Research on the neural regions involved in face processing shows evidence of changes across development and context. In adults, face processing is accomplished by two systems: a core system and an extended system [37, 38]. Within the core system, the occipital face area (OFA) first processes and differentiates facial components such as the eyes and mouth [39]. From here, this information is transmitted to the fusiform face area (FFA), which is crucial for face identification, and the posterior superior temporal sulcus, which tracks dynamic facial features and movements that are important for social cue identification and emotion recognition [4046]. Neuroimaging studies show that the FFA and ventral temporal cortex continue to develop well into adulthood with increasing specificity [4749]. Infants have similar spatial organization of the temporal and parietal cortices as adults, but still respond differently to stimuli than adults, suggesting that these regions continue to be refined over time [50]. The extended system works with the core system to extract higher level social information [5154]. Environmental changes, such as a persistent increase in stress, have been shown to cause synaptic plasticity within this extended face processing system [55, 56].

Behavioral research in this domain provides further evidence for the malleable nature of face-processing. A recent large-scale study examined age-related changes in face processing and found evidence that this skill continues to develop much later than previously thought [57]. In three online experiments, participants 10–70 years old completed a series of face recognition tasks where they learned a set of novel faces and later identified them from a set of stimuli. Results revealed that the ability to learn and recognize new faces improves into the 30s, rather than peaking in adolescence. Together this literature suggests that our brains and behavior adapt as our environment changes. Thus, in an environment with pervasive mask-wearing, people may indeed rapidly shift in how they process faces.

In response to this significant environmental change, recent research has begun to examine the impact of masks on face perception. Studies specifically examining how masks impact our face processing have found evidence that face masks lead to a decrease in face recognition accuracy and impair face matching for both familiar and unfamiliar faces. For example, a recent study looking at discrete emotion identification in children found that accuracy was lower for faces that were wearing masks [58]. Further findings suggest that masks may also lead to less holistic processing of faces [59, 60]. These studies provide compelling evidence that the introduction of masks into our social environment may be impacting our face processing abilities and strategies.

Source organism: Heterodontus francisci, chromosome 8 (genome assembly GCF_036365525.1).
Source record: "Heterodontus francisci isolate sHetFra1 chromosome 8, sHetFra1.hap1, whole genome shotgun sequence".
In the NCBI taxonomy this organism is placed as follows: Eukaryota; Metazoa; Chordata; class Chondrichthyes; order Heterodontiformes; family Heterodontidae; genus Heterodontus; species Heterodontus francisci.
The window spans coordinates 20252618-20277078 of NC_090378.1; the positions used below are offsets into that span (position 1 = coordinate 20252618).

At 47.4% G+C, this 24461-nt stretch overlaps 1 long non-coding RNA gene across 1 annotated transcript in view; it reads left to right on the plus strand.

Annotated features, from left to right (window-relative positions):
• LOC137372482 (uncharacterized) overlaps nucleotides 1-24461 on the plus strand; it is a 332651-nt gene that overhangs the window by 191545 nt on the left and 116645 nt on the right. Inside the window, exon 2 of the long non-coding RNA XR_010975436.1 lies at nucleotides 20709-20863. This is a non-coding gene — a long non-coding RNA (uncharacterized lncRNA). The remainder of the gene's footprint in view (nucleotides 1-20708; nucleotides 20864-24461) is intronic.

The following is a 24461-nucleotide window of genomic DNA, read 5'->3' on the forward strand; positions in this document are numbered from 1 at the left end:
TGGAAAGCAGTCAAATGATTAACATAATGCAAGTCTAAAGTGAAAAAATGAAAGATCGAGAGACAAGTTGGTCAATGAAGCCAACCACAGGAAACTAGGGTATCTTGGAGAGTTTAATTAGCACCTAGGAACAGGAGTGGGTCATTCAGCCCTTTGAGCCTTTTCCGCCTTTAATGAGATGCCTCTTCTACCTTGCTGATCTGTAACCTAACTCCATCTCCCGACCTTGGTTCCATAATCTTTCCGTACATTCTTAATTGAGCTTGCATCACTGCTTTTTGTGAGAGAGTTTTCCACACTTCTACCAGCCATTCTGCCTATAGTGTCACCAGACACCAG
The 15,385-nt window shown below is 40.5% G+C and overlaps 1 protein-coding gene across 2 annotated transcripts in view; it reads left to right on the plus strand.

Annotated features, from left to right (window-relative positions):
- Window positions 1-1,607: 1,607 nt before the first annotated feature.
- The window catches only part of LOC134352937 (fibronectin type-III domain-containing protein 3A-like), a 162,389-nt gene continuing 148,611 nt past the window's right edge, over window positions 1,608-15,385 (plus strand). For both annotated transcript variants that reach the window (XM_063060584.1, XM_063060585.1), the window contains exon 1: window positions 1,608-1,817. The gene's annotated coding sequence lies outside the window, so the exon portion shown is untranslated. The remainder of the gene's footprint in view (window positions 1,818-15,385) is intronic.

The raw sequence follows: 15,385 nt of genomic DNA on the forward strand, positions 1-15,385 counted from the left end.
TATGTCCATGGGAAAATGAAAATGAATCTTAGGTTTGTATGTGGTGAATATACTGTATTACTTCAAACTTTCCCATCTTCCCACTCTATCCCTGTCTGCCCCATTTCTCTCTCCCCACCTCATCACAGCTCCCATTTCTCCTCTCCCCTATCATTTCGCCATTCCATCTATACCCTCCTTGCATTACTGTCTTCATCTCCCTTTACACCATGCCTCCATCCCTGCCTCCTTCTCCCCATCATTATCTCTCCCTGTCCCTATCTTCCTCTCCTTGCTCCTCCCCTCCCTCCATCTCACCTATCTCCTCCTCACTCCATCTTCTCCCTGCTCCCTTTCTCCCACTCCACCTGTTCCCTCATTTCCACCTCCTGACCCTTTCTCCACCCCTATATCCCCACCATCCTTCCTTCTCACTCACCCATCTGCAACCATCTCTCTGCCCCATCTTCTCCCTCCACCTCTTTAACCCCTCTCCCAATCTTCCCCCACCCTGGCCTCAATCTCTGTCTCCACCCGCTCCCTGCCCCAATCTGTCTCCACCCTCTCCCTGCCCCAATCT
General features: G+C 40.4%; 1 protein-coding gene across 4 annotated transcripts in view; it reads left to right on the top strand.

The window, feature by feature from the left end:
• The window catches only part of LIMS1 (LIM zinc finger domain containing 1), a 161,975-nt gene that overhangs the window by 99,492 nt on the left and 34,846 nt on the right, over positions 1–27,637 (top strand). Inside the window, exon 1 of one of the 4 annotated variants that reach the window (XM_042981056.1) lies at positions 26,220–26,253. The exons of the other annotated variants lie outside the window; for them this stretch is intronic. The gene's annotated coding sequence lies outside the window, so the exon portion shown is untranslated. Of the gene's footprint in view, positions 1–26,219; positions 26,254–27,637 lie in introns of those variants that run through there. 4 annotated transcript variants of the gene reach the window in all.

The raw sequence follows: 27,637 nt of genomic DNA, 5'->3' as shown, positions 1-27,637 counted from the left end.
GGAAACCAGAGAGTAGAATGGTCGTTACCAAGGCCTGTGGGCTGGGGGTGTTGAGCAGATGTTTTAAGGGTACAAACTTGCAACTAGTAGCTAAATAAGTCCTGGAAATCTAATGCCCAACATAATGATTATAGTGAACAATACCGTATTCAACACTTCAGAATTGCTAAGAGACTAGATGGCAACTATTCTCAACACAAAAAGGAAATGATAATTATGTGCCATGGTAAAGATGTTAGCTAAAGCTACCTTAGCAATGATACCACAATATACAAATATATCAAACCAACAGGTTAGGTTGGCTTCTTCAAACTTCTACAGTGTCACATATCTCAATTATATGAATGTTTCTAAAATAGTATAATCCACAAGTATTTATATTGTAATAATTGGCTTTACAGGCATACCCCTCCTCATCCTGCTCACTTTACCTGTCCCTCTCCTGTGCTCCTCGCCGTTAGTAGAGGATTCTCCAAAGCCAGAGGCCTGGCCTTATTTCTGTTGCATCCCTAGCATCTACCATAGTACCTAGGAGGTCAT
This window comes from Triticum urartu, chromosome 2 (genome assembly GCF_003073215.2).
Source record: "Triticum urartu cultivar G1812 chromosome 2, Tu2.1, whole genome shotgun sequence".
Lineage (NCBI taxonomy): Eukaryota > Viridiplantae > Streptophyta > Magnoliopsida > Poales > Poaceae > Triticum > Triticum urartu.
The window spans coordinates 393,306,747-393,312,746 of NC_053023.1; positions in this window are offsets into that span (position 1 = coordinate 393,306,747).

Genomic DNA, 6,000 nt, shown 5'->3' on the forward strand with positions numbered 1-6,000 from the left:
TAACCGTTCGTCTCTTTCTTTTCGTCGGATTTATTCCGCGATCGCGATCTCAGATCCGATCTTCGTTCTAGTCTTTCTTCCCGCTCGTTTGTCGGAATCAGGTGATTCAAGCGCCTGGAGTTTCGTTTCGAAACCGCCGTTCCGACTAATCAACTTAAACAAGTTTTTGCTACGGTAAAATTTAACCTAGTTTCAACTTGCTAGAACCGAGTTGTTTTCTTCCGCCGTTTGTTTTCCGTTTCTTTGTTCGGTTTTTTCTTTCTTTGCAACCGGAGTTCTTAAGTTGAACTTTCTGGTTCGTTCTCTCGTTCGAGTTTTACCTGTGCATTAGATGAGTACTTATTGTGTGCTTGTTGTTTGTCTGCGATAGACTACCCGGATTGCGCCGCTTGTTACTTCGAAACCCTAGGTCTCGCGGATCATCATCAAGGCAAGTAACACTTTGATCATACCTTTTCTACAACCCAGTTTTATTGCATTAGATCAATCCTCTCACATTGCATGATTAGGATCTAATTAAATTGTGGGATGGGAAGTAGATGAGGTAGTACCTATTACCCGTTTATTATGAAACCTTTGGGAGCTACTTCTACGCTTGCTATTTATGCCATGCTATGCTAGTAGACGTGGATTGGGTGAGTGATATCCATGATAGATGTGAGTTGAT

Our current work offers two advantages to these earlier findings on changes in face processing. First, the most recent studies have focused on processing neutral faces. However, many of the interactions people have day to day require the identification of others’ emotions. Here we focus specifically on the processing of emotional faces. Second, here we evaluate the long-term effects of masks on face processing. Earlier studies examined how people processed faces that were currently wearing masks. We examine how people process faces without masks after months of mask exposure. If people adapt to masks by changing how they approach facial emotion perception, this offers deep evidence for the pervasive impact of masks on our social cognition.

Current studies

In two studies, participants completed an emotion perception task where they had to assess the emotional similarity between a pair of unmasked faces. We measured how participants used two types of information to make their responses: First, participants could use purely visual cues, referring to the placement and shape of facial landmarks, such as eyebrows, nose, and mouth. For example, participants who used this type of cue might rate faces as similar if both pairs of eyes were opened wide, eyebrows were raised, and mouths were downturned. Second, participants could use affective cues, referring to the valence and arousal expressed by the faces. Participants who relied on this type of cue would rate faces as similar if they were both expressing negative emotions, such as disgust and anger, or dissimilar if they were expressing emotions of differing intensities, such as sleepy and surprised.

People use both affective and perceptual cues when identifying facial emotion expressions [61, 62]. Perceptual cues—the configural and morphological features of a face—may aid early emotion identification, while affective cues—the valence or arousal expressed by a face—may play a more significant role in emotion recognition [see [63] for a comprehensive review]. Our current design allows us to evaluate both local and holistic face processing by comparing whether participants use facial components (visual cues) versus more conceptual cues from the face as a whole (affective cues) when making emotion judgements.